The Bible, too, uses oil as a symbol for God (spirit).

Think of the old-fashioned lamp. What made the wick burn, giving light to all?


No oil, no light.

No God, no life.

Taste the Snow

Many have merely heard of snow but have not seen it. So, many "spiritual teachers" have only read about God in books, but have not realized God in their lives.

Many may have seen snow but have not tasted it. So, many "spiritual teachers" have glimpsed the Divine Glory, but have not understood its real essence.

One who has tasted snow can say what it is like. One who has communed with God in different aspects, now as a servant, now as a friend, now as a lover, now absorbed in God, that one alone can talk knowledgably of the essence of God.


Joseph Campbell makes a distinction between the "priest," a social functionary who has been trained to perform his role, and the "shaman," who mediates a direct experience with God.

All teachers, Ramakrishna says, should be shamans.

And they should know God in many aspects. Some say that Hinduism teaches five kinds of love for God, allueded to in this saying:

  • servant for master
  • friend for friend
  • parent for child (not child for parent!)
  • spouse for spouse
  • illicit love, the highest of all, that throws away everything for love.

One who loves God in all these ways is ready to teach.

Everything is God

Everything is God. Human or animal, sage or scoundrel, in fact, the entire universe, is God, the Supreme Spirit.


The name of God used here is Narayana, meaning Vishnu, whose avatar Krishna is one of the best-loved in India. It is surprising to think that a "scoundrel" (the original text that I am paraphrasing uses "knave") is also the beloved "Supreme Spirit."

Again, to cast it in Christian terms, there would be no more of God in Jesus than in the criminals between whom he hung on the cross.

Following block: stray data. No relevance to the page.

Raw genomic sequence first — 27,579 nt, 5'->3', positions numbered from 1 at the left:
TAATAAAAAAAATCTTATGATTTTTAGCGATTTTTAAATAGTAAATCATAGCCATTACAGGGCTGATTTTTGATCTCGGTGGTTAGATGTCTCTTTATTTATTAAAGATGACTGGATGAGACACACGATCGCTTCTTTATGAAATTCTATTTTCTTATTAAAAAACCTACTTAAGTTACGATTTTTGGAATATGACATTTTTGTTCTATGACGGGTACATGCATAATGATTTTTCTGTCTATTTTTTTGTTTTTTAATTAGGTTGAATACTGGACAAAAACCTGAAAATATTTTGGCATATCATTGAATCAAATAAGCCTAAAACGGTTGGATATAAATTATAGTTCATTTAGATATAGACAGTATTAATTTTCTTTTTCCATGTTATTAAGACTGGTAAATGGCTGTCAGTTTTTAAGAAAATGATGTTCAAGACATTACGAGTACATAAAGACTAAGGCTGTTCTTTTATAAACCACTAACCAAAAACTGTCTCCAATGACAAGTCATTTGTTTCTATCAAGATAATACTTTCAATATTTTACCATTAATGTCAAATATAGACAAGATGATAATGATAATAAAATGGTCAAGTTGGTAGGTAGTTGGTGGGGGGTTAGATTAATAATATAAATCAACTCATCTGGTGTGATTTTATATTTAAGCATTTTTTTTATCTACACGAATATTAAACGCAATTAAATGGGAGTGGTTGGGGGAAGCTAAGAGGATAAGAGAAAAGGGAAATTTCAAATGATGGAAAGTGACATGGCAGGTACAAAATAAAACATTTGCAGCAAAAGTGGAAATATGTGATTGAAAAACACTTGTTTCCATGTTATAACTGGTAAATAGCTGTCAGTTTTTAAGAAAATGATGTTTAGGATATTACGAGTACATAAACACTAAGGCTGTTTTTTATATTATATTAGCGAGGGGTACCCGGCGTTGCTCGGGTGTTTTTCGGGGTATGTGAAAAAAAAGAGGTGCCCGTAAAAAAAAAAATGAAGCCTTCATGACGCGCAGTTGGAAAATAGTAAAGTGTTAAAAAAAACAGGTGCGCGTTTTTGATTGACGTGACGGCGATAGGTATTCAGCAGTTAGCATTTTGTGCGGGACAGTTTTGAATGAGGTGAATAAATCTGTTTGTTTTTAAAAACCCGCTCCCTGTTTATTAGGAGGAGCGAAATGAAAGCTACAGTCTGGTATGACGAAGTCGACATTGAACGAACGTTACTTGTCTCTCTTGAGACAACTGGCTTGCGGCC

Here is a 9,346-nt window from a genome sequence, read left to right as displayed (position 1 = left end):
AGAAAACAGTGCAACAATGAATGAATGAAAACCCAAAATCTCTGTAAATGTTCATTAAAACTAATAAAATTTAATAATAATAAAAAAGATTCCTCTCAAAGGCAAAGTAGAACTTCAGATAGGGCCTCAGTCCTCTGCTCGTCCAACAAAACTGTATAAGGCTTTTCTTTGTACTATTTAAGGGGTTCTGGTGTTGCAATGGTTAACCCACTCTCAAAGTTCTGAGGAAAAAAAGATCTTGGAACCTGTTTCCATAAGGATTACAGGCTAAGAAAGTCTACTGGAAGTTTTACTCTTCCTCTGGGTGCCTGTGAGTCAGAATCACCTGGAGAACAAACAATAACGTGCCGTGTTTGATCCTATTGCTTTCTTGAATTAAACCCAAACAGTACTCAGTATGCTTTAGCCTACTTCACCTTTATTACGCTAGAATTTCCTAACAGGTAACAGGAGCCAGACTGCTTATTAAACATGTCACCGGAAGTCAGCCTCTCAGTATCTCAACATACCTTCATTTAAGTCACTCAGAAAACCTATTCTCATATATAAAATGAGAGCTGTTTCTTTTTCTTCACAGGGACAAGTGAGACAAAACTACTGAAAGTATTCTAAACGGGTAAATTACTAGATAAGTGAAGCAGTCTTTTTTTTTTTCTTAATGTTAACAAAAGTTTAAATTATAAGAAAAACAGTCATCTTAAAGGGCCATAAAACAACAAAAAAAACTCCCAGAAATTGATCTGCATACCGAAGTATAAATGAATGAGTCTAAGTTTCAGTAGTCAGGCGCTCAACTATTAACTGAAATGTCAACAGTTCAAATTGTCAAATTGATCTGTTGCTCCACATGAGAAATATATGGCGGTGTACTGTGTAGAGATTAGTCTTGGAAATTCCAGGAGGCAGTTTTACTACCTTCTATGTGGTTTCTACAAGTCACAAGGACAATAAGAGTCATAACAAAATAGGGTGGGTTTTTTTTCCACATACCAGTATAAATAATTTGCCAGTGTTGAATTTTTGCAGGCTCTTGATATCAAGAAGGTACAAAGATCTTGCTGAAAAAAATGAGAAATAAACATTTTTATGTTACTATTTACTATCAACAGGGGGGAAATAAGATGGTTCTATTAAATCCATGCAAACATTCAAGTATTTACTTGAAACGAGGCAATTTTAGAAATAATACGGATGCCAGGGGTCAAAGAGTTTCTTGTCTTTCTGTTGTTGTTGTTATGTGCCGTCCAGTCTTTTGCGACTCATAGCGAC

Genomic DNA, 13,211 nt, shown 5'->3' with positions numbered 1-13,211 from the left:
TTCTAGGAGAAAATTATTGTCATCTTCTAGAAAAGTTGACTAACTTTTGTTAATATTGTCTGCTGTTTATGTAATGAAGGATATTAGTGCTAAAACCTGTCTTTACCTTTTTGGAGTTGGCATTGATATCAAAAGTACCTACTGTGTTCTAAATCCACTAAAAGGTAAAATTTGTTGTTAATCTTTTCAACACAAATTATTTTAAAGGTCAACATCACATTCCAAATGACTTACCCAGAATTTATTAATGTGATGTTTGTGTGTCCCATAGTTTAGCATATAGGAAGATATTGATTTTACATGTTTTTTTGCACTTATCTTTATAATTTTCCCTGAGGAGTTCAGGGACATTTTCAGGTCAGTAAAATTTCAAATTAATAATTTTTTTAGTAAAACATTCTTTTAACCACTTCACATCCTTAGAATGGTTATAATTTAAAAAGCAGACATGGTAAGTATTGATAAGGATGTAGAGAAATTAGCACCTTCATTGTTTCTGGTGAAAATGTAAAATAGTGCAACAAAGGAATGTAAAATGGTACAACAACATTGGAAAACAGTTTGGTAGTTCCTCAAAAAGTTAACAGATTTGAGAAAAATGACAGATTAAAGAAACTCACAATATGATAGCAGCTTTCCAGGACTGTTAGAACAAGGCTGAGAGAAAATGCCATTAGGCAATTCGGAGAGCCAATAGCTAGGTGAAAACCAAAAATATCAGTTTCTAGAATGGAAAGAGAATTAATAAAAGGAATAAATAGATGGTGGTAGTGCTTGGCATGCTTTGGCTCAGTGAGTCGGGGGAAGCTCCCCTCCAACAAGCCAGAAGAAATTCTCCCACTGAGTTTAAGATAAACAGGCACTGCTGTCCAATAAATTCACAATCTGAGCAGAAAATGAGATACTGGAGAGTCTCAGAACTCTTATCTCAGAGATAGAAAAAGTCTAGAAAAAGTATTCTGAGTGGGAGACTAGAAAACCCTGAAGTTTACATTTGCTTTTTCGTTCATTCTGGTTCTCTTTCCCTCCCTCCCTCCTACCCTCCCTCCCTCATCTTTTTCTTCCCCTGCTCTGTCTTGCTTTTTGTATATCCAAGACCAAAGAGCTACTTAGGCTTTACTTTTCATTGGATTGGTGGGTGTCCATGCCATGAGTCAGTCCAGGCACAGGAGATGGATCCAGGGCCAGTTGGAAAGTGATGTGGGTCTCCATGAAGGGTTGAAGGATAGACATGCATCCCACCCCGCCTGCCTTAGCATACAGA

God, Scripture, Devotees

God, his scripture, and his devotees, are all to be regarded as one, that is, in one and the same light.


This short but profound saying is manifold in meaning. There is no distinction between God and his scriptures (specifically the Bhagavad Gita in this saying). There is no distinction between the scriptures and the believer; or between the believer and God.

In Christian terms, Jesus is the Word of God, as is the Bible. But take one more step: so are we.

The Voice of God

A Master told his pupil: "Everything that exists is God."
The pupil took it literally, not in the true spirit. While he was walking down a street, he met with an elephant. The mâhut (the driver) shouted aloud from his high seat, "Move away, move away!"
The pupil argued in his mind, "Why should I move away? I am God, and the elephant is also God. What need has God to fear Himself?"
Thinking this he did not move.
Finally the elephant picked him up with his trunk, and dashed him aside.
Severely hurt, he went back to his Master, and told him the whole story.
The Master said, "All right, you are God. The elephant is God also. But God in the shape of the elephant-driver was warning you also from above. Why did you not pay heed to his warnings?"

As Pope wrote, "A little knowledge is a dangerous thing." And so a student with limited understanding can become worse off than one with no knowledge at all.